July 21, 2017 at 8:16 pm
  • Betty
    Reply

    This is a great and simple idea. Too many recipes called for “acid” no way I’m handling that stuff or having it around my animals. This is actually household items. I have an old metal birdcage from Europe that was painted black and I think I’m going to try this. It is going onto my screened in porch. My initial idea was to make it look like pewter but way too involved. I’m not a DIYer so if it has a lot of steps I keep looking.

    April 4, 2017 at 5:03 pm
  • Virginia Rohde
    Reply

    Love your shelves. I’m going to try this later today for tags that look like the stuff buckets are made of. I have tried bleach, leaving in rain, nothing happened. I want to put my name on them but I want the tags rusty. Will let you know if it works with this type.

    April 19, 2017 at 12:58 am
  • Turbs
    Reply

    Happy days ! This is a great way to rust your project ! I’ve just finished a set of old skool roof racks for my 64 ” super snipe car ……it looks rockin ….thanks……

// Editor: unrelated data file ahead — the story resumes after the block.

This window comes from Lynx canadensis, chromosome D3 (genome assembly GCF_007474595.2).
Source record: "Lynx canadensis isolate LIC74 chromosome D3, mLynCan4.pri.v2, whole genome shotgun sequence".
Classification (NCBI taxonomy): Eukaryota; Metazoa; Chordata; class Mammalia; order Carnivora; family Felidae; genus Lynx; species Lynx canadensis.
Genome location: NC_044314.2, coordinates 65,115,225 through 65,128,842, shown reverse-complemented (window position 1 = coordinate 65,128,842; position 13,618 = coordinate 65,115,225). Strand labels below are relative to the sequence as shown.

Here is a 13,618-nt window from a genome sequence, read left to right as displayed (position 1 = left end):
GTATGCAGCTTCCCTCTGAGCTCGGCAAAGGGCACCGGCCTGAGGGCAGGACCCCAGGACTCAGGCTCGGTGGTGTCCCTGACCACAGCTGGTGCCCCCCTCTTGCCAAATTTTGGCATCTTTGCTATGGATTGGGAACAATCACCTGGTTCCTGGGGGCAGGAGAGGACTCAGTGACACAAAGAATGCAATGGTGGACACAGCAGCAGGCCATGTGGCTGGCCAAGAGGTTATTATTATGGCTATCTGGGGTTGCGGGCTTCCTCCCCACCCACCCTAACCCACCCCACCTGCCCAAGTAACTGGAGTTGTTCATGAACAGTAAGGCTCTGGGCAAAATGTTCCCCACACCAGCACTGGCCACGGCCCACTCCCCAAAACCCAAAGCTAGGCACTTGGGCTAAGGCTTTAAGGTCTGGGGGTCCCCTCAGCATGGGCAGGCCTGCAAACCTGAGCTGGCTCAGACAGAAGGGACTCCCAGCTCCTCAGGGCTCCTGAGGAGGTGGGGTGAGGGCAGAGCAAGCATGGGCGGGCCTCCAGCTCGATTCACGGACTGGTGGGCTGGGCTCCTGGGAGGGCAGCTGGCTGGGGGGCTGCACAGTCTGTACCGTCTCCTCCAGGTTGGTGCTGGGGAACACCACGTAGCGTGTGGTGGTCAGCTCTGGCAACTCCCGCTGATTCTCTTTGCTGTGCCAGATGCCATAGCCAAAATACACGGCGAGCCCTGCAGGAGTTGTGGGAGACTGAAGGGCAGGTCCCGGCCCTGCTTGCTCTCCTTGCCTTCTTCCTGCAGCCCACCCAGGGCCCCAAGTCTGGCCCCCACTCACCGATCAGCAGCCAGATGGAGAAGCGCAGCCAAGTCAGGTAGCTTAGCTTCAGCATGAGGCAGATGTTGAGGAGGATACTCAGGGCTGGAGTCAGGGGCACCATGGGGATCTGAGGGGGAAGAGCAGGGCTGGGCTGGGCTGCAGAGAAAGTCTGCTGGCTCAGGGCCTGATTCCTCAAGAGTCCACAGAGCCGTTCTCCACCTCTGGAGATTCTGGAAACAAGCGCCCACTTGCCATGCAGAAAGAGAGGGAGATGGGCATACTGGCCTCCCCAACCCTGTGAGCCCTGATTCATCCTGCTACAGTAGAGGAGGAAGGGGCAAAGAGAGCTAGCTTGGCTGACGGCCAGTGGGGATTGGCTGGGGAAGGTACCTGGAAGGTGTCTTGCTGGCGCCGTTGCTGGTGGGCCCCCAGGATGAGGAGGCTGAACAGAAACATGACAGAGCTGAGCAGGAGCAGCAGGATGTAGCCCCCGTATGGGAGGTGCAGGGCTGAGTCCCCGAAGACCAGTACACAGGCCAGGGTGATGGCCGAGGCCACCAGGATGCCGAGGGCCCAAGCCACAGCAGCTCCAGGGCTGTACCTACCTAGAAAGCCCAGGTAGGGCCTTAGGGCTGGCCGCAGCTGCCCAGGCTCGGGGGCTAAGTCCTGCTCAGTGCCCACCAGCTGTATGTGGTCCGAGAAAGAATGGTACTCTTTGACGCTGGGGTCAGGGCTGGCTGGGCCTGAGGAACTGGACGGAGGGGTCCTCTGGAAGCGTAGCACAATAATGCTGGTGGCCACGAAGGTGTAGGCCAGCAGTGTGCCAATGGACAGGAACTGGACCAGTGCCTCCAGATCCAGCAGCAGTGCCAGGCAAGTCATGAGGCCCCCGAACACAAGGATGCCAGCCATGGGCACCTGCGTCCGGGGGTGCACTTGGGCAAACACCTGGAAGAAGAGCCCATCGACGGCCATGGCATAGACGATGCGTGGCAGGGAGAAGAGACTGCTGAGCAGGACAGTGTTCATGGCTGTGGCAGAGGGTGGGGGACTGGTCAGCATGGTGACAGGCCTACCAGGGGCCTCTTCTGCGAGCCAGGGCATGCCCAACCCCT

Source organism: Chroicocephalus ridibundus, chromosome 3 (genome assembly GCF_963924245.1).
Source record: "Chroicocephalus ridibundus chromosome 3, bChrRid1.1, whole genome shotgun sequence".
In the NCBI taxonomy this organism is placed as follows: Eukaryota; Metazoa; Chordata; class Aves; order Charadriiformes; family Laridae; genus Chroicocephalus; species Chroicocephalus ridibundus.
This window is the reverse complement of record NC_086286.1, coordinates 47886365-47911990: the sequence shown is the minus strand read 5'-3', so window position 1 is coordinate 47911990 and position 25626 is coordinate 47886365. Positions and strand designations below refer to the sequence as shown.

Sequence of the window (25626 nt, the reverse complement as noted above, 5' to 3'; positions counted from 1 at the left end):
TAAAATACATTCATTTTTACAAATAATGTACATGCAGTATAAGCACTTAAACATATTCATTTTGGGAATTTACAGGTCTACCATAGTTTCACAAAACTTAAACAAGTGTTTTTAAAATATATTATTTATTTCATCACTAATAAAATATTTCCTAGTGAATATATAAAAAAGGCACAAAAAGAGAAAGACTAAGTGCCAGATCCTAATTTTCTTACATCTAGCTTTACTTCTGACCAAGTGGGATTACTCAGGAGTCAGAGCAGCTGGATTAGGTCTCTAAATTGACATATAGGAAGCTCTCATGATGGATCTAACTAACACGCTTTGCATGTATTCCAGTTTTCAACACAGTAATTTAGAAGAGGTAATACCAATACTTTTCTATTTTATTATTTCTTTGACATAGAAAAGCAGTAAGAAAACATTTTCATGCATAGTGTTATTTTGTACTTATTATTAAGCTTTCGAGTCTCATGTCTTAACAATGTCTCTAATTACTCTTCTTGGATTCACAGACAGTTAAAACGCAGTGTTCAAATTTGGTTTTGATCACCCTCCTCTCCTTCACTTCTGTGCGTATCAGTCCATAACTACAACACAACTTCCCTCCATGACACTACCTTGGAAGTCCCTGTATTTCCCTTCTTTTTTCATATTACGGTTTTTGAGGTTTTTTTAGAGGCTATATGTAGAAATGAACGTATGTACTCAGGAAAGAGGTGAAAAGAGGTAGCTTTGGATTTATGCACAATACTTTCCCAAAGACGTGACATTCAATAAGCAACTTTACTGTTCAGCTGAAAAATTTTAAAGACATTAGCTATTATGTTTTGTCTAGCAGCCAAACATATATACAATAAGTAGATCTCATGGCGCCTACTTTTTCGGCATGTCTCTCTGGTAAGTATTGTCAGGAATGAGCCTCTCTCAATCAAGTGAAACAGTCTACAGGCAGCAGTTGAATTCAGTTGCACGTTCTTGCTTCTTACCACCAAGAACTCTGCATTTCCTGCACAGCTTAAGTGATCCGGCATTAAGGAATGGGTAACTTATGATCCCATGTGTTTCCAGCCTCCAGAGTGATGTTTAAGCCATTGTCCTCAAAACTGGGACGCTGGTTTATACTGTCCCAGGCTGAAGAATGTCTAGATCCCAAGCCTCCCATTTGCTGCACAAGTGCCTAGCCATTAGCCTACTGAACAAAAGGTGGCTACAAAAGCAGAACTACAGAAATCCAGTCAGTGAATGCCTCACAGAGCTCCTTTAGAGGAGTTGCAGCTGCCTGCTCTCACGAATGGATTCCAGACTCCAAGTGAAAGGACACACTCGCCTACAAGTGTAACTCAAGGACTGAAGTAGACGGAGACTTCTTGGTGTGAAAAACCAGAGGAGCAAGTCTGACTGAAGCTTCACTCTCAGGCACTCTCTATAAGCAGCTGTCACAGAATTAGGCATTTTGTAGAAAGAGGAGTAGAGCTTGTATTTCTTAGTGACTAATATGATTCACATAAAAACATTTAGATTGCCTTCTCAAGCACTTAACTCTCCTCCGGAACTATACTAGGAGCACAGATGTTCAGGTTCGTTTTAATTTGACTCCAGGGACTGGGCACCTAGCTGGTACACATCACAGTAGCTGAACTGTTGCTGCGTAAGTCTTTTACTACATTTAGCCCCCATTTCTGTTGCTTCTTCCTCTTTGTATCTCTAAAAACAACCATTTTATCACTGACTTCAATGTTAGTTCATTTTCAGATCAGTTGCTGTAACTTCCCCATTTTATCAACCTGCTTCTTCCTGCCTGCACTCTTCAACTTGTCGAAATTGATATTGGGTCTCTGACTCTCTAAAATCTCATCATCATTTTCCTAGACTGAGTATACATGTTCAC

May 30, 2017 at 4:35 am
  • Would this work with a tricycle that is already a tiny bit rusty?

    June 26, 2017 at 8:41 pm
  • Daz-UK
    Reply

    Wow I want to weather a plastic robot , but I want to use authentic ingredients (rust) not faux paint … so I’m gonna get some old nails n follow ur recipe, hopefully the remains dry ingredients will brush onto my Figure – I’ll let I know how I get on –

    August 5, 2017 at 6:06 pm
  • Diana Crandall
    Reply

    They turned out great. Wondering if this would work on aluminum horseshoes which are really very lightweight. I have some old spurs that I’ve used as drapery tie backs before that looked pretty neat. Also a beautiful bit that will never be used on a horse again. My vet is opposed to the use of all of these items on equines, and told me the only good use for a bit is for making a toilet paper holder. And, this would make a really cool looking one, at that.

    September 2, 2017 at 6:05 am
  • Jennifer
    Reply

    Can I do this on painted horseshoes? And will it work

    September 15, 2017 at 5:44 pm
  • Sallie Wysocke
    Reply

    We just used your solution on a large chain that will be exposed to hang a pallet wood picture. Looks awesome.

    September 18, 2017 at 8:42 am